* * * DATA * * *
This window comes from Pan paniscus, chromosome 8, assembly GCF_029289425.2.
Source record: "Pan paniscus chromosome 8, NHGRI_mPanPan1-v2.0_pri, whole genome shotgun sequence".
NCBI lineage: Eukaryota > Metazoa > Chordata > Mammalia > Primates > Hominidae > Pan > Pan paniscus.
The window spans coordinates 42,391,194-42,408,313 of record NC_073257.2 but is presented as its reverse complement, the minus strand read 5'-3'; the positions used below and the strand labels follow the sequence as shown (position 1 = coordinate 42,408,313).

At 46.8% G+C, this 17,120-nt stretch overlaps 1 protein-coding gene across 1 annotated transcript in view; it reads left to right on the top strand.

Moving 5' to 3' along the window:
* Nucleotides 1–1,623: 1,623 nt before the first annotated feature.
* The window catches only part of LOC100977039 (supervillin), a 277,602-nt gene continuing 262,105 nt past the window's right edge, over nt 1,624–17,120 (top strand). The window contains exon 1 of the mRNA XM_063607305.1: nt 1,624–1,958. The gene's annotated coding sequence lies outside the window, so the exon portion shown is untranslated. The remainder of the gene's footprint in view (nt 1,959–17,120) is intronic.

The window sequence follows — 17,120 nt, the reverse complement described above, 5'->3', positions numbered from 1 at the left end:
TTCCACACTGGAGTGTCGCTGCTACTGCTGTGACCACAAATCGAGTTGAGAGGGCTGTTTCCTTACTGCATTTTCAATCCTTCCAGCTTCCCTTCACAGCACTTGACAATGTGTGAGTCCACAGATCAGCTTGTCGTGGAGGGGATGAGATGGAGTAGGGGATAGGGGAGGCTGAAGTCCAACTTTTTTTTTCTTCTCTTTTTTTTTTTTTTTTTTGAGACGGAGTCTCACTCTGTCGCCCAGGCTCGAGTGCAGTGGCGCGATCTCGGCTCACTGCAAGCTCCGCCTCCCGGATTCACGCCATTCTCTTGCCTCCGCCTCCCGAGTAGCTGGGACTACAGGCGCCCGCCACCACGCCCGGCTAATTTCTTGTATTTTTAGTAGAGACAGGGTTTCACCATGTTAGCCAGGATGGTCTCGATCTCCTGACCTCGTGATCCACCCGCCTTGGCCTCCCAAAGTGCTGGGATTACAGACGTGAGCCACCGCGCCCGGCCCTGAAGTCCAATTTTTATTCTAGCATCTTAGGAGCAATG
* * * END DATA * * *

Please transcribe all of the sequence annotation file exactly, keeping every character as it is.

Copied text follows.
This window comes from Pan paniscus, chromosome 8, assembly GCF_029289425.2.
Source record: "Pan paniscus chromosome 8, NHGRI_mPanPan1-v2.0_pri, whole genome shotgun sequence".
NCBI lineage: Eukaryota > Metazoa > Chordata > Mammalia > Primates > Hominidae > Pan > Pan paniscus.
The window spans coordinates 42,391,194-42,408,313 of record NC_073257.2 but is presented as its reverse complement, the minus strand read 5'-3'; the positions used below and the strand labels follow the sequence as shown (position 1 = coordinate 42,408,313).

At 46.8% G+C, this 17,120-nt stretch overlaps 1 protein-coding gene across 1 annotated transcript in view; it reads left to right on the top strand.

Moving 5' to 3' along the window:
* Nucleotides 1–1,623: 1,623 nt before the first annotated feature.
* The window catches only part of LOC100977039 (supervillin), a 277,602-nt gene continuing 262,105 nt past the window's right edge, over nt 1,624–17,120 (top strand). The window contains exon 1 of the mRNA XM_063607305.1: nt 1,624–1,958. The gene's annotated coding sequence lies outside the window, so the exon portion shown is untranslated. The remainder of the gene's footprint in view (nt 1,959–17,120) is intronic.

The window sequence follows — 17,120 nt, the reverse complement described above, 5'->3', positions numbered from 1 at the left end:
TTCCACACTGGAGTGTCGCTGCTACTGCTGTGACCACAAATCGAGTTGAGAGGGCTGTTTCCTTACTGCATTTTCAATCCTTCCAGCTTCCCTTCACAGCACTTGACAATGTGTGAGTCCACAGATCAGCTTGTCGTGGAGGGGATGAGATGGAGTAGGGGATAGGGGAGGCTGAAGTCCAACTTTTTTTTTCTTCTCTTTTTTTTTTTTTTTTTTGAGACGGAGTCTCACTCTGTCGCCCAGGCTCGAGTGCAGTGGCGCGATCTCGGCTCACTGCAAGCTCCGCCTCCCGGATTCACGCCATTCTCTTGCCTCCGCCTCCCGAGTAGCTGGGACTACAGGCGCCCGCCACCACGCCCGGCTAATTTCTTGTATTTTTAGTAGAGACAGGGTTTCACCATGTTAGCCAGGATGGTCTCGATCTCCTGACCTCGTGATCCACCCGCCTTGGCCTCCCAAAGTGCTGGGATTACAGACGTGAGCCACCGCGCCCGGCCCTGAAGTCCAATTTTTATTCTAGCATCTTAGGAGCAATG